Eurya before pruning work to tighten pads

Ezo Spruce (Picea glehnni) Post-Growth Season Pruning


After growing and extending all season, spruces can be cut back to shape. With these, we must be very careful to cut back to new buds to allow the cut tips to continue to grow in next years’ extension. I could locate good buds to cut back to across the entire canopy for the tree, so all the tips should continue to remain healthy while maintaining the crisp presentation intended in this tree between now and the next growth season.

I’m now in the final week of my apprenticeship. It’s been an incredibly busy summer full of new experiences, fun travels, and a ton of new learning. I’m very grateful to National Bonsai and Penjing Museum at the US National Arboretum for the opportunity to work on and develop my skills using some of the best and most prominent bonsai in the country, and I’m very appreciative of the support that Toyota has offered to the National Bonsai Foundation in supporting with funding for this wonderful apprenticeship.

Following the completion of my apprenticeship, I’ll be moving to a new home in San Antonio, TX, where I’ll begin delving into my own personal bonsai garden space while continuing my journey with bonsai. The climate in Texas will be entirely new to me and will present many new challenges to manage watering and sun exposure in the extreme heat of the summer, but compensates for those with a longer growing season to develop and refine material and a far milder winter season. I intend to continue sharing my work on social media and various online platforms, so please do not hesitate to send me requests if you’re interested in seeing how I progress and where I travel throughout my journey.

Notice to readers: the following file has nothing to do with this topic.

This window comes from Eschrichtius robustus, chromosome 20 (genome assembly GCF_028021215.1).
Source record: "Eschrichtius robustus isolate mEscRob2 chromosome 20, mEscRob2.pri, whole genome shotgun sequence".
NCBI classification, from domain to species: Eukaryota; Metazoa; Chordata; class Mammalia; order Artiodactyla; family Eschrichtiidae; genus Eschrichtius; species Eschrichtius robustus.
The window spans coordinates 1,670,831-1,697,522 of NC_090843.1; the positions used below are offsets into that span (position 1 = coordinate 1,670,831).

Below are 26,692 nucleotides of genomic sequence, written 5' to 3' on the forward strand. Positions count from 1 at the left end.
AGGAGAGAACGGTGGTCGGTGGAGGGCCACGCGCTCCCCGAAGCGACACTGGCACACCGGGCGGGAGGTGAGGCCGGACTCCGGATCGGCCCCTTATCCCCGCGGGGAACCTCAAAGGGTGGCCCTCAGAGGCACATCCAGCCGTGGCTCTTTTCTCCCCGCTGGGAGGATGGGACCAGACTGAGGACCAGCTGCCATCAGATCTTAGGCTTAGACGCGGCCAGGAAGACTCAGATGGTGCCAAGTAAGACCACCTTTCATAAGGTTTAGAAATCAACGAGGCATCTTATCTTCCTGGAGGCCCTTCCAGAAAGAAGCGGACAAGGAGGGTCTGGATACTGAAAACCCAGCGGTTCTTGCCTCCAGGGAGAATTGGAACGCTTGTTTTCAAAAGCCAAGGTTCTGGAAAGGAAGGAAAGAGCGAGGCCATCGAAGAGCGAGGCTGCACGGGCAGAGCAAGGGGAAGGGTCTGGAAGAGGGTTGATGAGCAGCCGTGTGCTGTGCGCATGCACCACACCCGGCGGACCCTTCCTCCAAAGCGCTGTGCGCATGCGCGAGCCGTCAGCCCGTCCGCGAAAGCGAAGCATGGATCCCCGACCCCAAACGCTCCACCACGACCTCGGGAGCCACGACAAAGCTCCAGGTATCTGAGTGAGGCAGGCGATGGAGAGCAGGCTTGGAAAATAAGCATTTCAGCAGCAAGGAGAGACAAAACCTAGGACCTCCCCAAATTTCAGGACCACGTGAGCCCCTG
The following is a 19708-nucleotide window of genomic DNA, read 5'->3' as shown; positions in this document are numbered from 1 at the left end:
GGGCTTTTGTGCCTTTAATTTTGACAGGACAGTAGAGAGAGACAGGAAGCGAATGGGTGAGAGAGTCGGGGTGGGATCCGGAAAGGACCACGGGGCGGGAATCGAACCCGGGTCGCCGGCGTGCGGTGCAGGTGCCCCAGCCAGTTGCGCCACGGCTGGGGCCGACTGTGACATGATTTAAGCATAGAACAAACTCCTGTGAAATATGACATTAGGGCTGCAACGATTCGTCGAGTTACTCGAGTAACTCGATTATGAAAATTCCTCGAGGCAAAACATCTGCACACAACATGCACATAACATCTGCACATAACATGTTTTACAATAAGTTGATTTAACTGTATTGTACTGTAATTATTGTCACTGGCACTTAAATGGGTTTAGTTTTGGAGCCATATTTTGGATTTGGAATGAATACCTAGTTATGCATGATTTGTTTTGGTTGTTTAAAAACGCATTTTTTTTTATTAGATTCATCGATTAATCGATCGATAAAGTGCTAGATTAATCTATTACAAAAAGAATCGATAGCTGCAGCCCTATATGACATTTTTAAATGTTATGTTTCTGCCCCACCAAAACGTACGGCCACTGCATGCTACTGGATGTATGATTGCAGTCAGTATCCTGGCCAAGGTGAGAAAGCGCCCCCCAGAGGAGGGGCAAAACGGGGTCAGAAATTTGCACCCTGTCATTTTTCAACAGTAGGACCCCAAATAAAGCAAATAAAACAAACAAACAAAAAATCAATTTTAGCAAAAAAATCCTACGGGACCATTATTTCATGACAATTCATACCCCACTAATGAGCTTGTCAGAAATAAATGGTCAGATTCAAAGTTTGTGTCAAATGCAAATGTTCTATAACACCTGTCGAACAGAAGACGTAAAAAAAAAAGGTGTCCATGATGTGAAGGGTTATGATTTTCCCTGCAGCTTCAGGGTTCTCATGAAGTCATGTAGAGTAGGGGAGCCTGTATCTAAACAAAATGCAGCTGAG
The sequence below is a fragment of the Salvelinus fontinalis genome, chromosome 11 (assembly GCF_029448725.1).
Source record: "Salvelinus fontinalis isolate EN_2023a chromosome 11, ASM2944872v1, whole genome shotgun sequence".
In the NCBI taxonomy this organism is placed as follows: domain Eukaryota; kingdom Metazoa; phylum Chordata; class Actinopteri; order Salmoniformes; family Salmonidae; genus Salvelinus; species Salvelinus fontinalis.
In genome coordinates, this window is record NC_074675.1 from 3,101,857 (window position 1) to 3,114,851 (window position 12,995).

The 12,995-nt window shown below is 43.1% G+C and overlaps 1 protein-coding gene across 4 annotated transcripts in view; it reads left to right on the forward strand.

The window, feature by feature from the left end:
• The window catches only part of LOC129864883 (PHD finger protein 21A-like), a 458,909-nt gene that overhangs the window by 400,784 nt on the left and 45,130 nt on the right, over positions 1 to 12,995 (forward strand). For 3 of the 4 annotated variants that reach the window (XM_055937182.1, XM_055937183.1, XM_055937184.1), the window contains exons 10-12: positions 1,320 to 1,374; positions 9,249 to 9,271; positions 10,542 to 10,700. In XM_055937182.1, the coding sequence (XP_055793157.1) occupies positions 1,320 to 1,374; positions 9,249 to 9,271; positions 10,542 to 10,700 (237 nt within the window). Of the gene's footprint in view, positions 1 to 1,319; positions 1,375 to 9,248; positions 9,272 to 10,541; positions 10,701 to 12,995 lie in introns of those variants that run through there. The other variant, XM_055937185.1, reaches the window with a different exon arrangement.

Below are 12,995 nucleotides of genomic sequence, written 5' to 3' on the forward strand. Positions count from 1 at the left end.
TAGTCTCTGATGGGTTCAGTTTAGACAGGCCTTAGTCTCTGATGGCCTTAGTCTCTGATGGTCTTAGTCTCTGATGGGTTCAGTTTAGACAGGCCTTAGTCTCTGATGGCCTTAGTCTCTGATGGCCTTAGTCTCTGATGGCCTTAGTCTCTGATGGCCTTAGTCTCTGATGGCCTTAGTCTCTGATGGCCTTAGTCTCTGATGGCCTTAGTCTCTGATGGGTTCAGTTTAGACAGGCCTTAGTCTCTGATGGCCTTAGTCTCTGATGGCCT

Thank you to everyone who has supported me up to this point.




When David Rizwan first saw a bonsai tree while searching online for plants to decorate his apartment, he thought there must be something “magical” about it.

“It’s a common misconception that there’s something mysterious there,” Rizwan said of bonsai. “There is a general lack of knowledge in the public, and I was a part of that – I didn’t know what was being done, I thought the trees were all special, small species, and it wasn’t something that a normal person can just do.”

Nonetheless, he was hooked, and took a deep dive into bonsai. He watched hundreds of YouTube videos on bonsai to learn everything he could about how “normal” people could possible create such an other-worldly work of art.

His personal collection quickly went from one Trident Maple to more than 60 trees before he was forced to “downsize.” His love for bonsai eclipsed all else, even prompting him to put his career as a quality manager and engineer in the medical device industry on hold to apply for the First Curators’ Apprenticeship at the National Bonsai & Penjing Museum.